Cold War II
The dramatic escalation in tensions between NATO and Russia that followed the West's recognition of Kosovo's independence from Serbia and, especially, Russia's invasion of Georgia, have many analysts fearing a return to the bad old days of the Cold War. Jim Townsend, the Atlantic Council's vice president for international security programs, declared to a C-SPAN audience on August 13 that preventing "a new Cold War" must be the highest priority of both sides.
In today's Guardian, Fareed Zakaria proclaims these fears "a massive overreaction."
There has been a deep yearning for a return of history. We all miss that world of good and evil, ideological struggle and high stakes. And it's certainly true that international life has changed. But what is new is the acceleration of global capitalism and trade, and the remarkable growth this is producing across the globe.
These are good points. Yes, globalization has created interdependencies and norms that didn't exist fifteen years ago. Yes, other actors besides the US and Russia are major players on the world scene these days. No, thermonuclear annihilation is not as plausible as it was in 1961 or even 1981. Yes, big states have always been able to bully around smaller ones, especially in their neighborhood. So, no, a second Cold War wouldn't look like the first one.
Then again, World War II wasn't exactly the same as World War I, either.
No one is "yearning" for a return to superpower confrontation. While it was easier to tell the good guys from the bad guys in those days -- and even to staff and equip a national security apparatus to prepare for a fight -- the stakes were just too high. But Zakaria himself identifies the fissures that make a Cold War II possible:
The forces of globalization are, in fact, producing an extraordinary degree of integration around the world. The broader challenge is that growth being produced by this globalization is everywhere producing political nationalism and assertiveness. These forces can be benign and constructive - when we like them we call them patriotism and cultural pride - but they can also be aggressive and xenophobic. The central tension of the world we live in will be between the forces of global integration on the one hand and those of nationalism on the other.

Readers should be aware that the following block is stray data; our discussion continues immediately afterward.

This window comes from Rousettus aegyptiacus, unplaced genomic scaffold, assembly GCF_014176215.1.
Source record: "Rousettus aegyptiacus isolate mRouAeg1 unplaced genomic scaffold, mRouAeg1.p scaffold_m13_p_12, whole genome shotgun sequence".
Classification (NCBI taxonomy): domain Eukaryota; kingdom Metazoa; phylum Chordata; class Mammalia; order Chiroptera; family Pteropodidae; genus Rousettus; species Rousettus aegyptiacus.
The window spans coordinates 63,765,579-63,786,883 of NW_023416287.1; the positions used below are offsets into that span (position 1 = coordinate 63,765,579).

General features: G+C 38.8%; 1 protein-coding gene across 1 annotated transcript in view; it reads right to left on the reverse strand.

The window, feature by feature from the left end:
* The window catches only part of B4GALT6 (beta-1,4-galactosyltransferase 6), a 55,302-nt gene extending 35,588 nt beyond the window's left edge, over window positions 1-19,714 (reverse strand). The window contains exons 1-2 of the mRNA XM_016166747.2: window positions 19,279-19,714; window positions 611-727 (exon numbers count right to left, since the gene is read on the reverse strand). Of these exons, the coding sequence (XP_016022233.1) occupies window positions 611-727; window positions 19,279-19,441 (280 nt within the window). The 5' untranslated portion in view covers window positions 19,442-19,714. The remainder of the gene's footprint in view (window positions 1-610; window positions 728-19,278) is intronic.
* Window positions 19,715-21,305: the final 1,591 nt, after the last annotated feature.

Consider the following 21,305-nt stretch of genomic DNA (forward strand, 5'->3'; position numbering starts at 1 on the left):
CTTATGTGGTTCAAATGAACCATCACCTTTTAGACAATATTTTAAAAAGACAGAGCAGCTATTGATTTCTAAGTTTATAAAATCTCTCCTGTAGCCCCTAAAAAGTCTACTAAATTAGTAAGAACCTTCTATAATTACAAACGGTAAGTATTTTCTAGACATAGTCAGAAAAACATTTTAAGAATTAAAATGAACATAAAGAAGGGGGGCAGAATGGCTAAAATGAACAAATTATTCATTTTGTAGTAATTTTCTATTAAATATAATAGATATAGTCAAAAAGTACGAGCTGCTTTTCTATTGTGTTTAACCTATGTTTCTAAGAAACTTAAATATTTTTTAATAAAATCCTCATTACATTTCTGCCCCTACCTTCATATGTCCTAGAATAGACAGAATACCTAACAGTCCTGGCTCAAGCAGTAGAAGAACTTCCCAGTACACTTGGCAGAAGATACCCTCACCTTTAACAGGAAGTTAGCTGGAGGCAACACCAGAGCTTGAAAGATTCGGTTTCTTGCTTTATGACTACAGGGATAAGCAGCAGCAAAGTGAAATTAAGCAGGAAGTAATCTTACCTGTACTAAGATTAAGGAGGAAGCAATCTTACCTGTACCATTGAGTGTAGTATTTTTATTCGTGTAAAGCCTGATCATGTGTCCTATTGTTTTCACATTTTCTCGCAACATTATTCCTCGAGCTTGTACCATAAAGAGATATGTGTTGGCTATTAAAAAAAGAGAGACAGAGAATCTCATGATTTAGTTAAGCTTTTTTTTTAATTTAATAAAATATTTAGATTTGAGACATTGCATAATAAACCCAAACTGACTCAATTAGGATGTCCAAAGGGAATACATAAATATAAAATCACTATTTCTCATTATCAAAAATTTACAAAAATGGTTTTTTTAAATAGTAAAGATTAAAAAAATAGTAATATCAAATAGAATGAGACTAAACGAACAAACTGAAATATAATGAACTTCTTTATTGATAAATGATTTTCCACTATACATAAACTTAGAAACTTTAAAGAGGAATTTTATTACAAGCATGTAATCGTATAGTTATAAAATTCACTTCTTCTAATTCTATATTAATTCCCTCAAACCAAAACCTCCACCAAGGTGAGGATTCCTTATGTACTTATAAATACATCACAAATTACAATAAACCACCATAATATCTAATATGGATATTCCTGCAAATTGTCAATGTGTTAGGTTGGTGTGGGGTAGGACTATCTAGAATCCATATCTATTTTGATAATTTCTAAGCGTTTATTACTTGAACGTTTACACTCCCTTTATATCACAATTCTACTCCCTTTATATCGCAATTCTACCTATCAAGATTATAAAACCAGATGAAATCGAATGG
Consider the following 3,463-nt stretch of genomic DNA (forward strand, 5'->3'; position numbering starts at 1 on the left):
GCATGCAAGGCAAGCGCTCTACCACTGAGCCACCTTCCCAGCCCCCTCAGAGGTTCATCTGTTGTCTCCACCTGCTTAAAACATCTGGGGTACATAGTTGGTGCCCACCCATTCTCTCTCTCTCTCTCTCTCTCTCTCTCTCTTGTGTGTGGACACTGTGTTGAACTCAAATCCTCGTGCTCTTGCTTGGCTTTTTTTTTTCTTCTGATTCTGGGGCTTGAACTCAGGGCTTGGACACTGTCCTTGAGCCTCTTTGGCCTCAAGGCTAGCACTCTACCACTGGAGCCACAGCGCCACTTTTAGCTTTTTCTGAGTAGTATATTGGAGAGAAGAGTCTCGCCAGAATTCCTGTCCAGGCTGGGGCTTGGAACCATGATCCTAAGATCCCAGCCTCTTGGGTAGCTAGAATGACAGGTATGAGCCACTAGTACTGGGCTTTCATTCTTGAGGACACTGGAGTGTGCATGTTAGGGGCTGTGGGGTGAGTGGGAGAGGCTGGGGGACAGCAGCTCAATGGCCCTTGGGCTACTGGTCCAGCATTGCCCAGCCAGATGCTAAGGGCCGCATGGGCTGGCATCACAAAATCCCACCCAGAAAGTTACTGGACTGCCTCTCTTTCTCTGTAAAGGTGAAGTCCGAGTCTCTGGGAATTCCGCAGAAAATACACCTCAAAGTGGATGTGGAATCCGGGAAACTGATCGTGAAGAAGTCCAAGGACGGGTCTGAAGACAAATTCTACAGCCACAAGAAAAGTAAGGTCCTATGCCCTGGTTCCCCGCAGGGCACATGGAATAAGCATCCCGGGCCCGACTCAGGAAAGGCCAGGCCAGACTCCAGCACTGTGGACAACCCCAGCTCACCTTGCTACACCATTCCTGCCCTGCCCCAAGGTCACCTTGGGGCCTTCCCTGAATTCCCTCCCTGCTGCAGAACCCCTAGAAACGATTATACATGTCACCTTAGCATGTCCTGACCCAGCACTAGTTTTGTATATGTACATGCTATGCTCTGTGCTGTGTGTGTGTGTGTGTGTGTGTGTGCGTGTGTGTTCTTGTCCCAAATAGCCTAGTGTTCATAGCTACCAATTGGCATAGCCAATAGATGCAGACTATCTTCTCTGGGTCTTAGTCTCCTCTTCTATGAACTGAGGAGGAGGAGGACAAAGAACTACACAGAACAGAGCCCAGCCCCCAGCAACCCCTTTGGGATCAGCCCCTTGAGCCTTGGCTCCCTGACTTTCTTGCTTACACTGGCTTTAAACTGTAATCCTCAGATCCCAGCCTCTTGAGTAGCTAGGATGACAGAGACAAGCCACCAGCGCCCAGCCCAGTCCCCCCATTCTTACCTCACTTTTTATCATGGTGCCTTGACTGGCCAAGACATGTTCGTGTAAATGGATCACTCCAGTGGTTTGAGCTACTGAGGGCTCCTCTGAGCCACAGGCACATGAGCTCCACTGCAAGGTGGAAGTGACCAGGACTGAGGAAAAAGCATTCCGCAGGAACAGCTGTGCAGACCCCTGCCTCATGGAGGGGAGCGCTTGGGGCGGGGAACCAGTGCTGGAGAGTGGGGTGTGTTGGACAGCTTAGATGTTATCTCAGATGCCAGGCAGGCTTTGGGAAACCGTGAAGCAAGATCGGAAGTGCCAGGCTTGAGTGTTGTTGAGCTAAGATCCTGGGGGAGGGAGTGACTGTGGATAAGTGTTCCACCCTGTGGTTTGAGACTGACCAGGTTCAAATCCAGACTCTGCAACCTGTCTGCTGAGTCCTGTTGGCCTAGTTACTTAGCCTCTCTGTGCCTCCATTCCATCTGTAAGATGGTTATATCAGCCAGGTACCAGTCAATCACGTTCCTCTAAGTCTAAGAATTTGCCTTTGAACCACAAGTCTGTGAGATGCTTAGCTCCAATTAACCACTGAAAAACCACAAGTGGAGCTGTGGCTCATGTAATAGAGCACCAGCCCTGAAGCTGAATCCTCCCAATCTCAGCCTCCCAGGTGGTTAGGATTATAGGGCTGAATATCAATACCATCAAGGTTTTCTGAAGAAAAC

Russia has the potential to become the leader of the anti-integration forces. As Robert Hunter, US ambassador to NATO during the Clinton administration and a member of the Atlantic Council's board of directors, reminds us,
When President George H.W. Bush presented his vision of a "Europe whole and free and at peace," and President Bill Clinton created the architecture to pursue that vision, two goals were uppermost: take Central Europe permanently off the geopolitical chessboard and draw Russia productively into the outside world. These goals were intended in part to replace "spheres of influence" politics with cooperative institutions based on democracy, economic advancement, and mutual awareness that nothing was worth another European cataclysm. This is the same combination that abolished war among nations of Western Europe following World War II.
From Boris Yeltsin to Vladimir Putin to Dmitri Medvedev, Russia's leaders have seethed at this vision of NATO, an alliance that was, after all, formed to check the power of the Soviet Union. They've decried NATO expansion into former Warsaw Pact states and worked against NATO in the Balkans but they've been too weak economically, militarily, and politically to do much. With the invasion of Georgia, they've clearly decided that it's time they made a stand.
Hunter is right, too, that the West needs to take this opportunity to weigh its goals. Is NATO truly prepared for the consequences of admitting Georgia and Ukraine as members? Is the United States, much less Europe, ready to go to war -- as required by Article V of the NATO charter -- to defend the territorial integrity of these states? Or are they simply hoping that putting a country under the NATO umbrella will be enough to deter an attack?
For its part, Russia must assess its options, too. Is asserting its claim as a major regional power worth the cost of scaring off Western investors and otherwise cutting itself off from the bounty of the global economy?
While the future never looks like the past, it doesn't mean that we shouldn't attempt to learn from history. Cold War II is not yet upon us nor is it inevitable. But Cold War I wasn't yet underway at Yalta or Potsdam, either. This time, both sides need to read the writing on the wall and take prudent steps to stop relatively minor conflicts from hardening into something far more serious.
James Joyner is managing editor of the Atlantic Council.